Strong Advocates
For the Injured And For A Safer Iowa

What are the causes of common medication errors?

Medical statistics show one out of every 100 hospital patients in the U.S. suffer harm due to medication errors. When studied in relation to drug injuries, these mistakes affect about 30% of patients admitted to health care facilities.

While the percentages may appear minor, the results are staggering considering the millions of patients in hospitals and that nearly all of these errors are preventable. Also, the injuries that result are costly, personally and financially, for patients and their families.

Opportunities for medication mistakes

A study published by University of Iowa Health Care highlights the many stages of medication errors. These include:

  1. Manufacturing: The strength of the active ingredient is too high or low, the drug contains possible contaminants, or it contains inaccurate or misleading packaging.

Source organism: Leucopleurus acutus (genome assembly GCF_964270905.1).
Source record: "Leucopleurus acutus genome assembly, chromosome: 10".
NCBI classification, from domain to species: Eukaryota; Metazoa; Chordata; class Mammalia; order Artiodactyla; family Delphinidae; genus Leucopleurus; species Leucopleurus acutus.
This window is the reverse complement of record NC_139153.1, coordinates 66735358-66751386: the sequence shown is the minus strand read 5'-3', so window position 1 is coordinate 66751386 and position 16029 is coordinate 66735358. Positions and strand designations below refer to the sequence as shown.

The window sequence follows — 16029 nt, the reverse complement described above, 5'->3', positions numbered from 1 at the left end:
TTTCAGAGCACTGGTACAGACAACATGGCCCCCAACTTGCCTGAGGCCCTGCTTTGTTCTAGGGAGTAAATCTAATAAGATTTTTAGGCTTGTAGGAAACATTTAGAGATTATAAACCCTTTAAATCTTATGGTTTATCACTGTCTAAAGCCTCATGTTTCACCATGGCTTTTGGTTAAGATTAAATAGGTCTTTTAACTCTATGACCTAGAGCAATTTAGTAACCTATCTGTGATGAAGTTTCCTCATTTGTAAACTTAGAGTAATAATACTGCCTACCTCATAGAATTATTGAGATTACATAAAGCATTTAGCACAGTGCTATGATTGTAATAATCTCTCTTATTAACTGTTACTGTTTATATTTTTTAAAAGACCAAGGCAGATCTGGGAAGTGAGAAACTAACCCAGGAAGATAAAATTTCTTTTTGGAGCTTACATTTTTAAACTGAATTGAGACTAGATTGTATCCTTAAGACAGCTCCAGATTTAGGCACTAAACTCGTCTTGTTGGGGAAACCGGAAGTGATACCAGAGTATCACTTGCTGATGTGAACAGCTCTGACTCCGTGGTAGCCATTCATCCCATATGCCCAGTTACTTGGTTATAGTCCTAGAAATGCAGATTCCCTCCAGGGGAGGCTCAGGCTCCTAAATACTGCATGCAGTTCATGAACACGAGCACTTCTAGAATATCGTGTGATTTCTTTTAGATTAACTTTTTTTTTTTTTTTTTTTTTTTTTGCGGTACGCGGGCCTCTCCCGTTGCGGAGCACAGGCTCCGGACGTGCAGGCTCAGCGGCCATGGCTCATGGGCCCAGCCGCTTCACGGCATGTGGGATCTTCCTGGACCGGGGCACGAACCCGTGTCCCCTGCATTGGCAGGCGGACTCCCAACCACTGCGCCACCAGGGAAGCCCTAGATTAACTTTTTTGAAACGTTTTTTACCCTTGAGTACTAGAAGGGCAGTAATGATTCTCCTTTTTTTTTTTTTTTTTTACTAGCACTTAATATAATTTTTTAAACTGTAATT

2. Medication choice: The drug is ineffective or inappropriate for the condition, or the doctor overprescribes or underprescribes an appropriate drug.
  3. Writing prescriptions: Errors in medication names or dosages, or illegible writing by prescribers.
  4. Dispensing: The pharmacy distributes the wrong medication, the wrong formulation or attaches the wrong label.
  5. Administration: The patient receives the wrong dosage, it’s administered in the wrong form or location, or the drug is given to the wrong patient.
  6. Monitoring: Failing to alter treatment when necessary or making mistakes by changing treatment and drug therapy.

Medication failures can be simple or complex

Previous studies identify four broad categories where most medication errors occur. These mistakes may involve carelessness by a doctor, nurse or other health care professional or result from systemic failures. The categories and examples include:

  • Knowledge: A doctor prescribes penicillin, not knowing the patient is allergic.
  • Memory: The doctor prescribes penicillin forgetting that the patient is allergic.
  • Rule-based: Procedures are inappropriate, or good rules are misapplied, such as an oral medication given to a patient with dysphasia – which is difficulty swallowing.
  • Action-based: Technical errors over administering wrong medications or mixing up patients.

Studies point to other factors leading to these preventable errors, such as staffing shortages, overtime policies, worker depression and burnout, and faulty record-keeping.